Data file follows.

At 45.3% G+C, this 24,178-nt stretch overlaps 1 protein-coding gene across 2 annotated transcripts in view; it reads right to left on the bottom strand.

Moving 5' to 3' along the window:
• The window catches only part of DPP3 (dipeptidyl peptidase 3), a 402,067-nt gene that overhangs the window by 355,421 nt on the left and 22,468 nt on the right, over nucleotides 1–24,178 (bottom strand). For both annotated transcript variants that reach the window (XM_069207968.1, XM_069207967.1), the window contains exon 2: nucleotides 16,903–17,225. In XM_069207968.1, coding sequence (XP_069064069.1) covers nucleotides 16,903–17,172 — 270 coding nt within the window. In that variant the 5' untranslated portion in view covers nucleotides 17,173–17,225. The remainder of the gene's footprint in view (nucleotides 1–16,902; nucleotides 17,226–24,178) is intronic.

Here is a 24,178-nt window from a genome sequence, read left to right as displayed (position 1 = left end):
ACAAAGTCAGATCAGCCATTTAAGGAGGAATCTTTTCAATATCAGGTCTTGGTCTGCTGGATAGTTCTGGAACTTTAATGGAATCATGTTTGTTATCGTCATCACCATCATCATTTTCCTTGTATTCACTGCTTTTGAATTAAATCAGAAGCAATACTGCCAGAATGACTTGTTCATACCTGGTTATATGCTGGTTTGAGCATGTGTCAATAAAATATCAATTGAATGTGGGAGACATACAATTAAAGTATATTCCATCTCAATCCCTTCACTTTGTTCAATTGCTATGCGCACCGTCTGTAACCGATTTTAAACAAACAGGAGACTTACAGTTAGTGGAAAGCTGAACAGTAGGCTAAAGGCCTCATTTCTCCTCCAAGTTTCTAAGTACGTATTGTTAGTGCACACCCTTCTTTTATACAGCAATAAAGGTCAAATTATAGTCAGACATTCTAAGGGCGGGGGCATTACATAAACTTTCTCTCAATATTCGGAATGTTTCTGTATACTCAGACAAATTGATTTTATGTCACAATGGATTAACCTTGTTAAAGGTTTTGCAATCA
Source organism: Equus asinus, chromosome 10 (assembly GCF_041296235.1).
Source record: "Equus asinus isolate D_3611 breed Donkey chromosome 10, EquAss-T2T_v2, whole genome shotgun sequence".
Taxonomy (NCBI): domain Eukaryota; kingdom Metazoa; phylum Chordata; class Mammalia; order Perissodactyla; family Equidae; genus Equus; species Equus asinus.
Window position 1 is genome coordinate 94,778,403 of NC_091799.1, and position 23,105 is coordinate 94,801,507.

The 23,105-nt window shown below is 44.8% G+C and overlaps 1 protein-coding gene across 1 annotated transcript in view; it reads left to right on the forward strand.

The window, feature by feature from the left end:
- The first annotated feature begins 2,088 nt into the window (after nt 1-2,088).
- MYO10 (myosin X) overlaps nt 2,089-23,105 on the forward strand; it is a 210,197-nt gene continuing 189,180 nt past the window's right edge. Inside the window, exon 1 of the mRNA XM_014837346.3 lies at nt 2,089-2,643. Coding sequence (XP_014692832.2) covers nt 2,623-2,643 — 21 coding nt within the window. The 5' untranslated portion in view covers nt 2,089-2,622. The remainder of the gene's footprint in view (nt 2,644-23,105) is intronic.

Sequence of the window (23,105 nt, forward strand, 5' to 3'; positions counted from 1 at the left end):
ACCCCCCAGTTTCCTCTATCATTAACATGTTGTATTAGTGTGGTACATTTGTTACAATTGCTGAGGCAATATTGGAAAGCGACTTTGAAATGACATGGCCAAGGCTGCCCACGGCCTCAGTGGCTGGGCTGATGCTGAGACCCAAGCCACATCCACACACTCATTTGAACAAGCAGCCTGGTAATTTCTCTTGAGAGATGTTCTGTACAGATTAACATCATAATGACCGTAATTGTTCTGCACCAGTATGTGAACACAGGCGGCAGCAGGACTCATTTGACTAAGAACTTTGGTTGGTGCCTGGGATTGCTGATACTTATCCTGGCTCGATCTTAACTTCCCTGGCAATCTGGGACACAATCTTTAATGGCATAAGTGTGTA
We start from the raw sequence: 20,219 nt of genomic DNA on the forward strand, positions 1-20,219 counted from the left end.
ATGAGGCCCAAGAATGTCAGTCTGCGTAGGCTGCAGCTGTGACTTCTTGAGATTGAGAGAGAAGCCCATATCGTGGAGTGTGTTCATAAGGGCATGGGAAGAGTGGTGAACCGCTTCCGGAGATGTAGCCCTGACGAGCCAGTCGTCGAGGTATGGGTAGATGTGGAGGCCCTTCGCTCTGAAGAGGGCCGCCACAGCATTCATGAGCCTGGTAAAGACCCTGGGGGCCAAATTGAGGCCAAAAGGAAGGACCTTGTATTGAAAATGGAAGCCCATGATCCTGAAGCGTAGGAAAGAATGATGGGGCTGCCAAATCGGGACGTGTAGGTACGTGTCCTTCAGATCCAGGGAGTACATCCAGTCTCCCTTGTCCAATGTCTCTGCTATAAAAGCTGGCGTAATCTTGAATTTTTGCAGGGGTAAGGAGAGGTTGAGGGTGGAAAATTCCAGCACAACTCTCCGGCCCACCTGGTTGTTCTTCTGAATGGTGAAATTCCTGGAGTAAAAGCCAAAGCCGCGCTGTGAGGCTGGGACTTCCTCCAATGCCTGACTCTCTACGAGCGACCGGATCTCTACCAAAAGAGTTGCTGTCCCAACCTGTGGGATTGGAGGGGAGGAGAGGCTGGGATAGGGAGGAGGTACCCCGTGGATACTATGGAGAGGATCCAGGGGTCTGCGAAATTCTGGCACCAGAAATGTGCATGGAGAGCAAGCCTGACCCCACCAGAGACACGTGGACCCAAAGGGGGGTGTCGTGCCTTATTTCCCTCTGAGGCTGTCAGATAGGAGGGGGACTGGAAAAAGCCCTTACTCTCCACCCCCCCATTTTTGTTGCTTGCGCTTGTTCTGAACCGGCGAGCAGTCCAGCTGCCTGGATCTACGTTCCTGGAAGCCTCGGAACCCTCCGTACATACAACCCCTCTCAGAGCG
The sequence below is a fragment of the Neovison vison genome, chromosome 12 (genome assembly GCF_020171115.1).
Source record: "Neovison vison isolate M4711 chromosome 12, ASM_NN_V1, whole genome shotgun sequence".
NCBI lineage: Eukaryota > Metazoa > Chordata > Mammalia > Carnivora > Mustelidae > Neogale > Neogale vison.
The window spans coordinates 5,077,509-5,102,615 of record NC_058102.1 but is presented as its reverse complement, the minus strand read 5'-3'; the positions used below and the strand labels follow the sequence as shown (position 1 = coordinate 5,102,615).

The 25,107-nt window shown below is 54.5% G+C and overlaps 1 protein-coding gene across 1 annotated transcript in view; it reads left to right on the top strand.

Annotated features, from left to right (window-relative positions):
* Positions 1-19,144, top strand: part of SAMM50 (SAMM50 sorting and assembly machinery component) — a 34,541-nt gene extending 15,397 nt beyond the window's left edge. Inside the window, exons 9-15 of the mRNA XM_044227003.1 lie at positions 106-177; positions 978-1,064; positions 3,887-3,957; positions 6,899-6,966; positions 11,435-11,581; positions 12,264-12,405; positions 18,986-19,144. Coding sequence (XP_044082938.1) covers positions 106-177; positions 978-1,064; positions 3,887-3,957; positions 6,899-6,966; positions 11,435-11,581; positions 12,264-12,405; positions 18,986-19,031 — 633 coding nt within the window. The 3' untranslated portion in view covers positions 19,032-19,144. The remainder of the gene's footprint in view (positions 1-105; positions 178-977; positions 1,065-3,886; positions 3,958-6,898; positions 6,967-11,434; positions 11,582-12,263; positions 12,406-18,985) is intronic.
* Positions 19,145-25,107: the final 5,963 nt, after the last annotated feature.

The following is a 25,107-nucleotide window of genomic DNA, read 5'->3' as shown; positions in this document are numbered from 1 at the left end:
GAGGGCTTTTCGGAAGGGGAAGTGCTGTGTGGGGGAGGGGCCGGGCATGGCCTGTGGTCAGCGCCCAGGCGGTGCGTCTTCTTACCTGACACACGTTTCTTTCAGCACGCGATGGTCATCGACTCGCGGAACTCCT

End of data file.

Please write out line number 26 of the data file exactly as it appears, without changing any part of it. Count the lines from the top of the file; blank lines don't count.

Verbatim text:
The following is a 25,107-nucleotide window of genomic DNA, read 5'->3' as shown; positions in this document are numbered from 1 at the left end: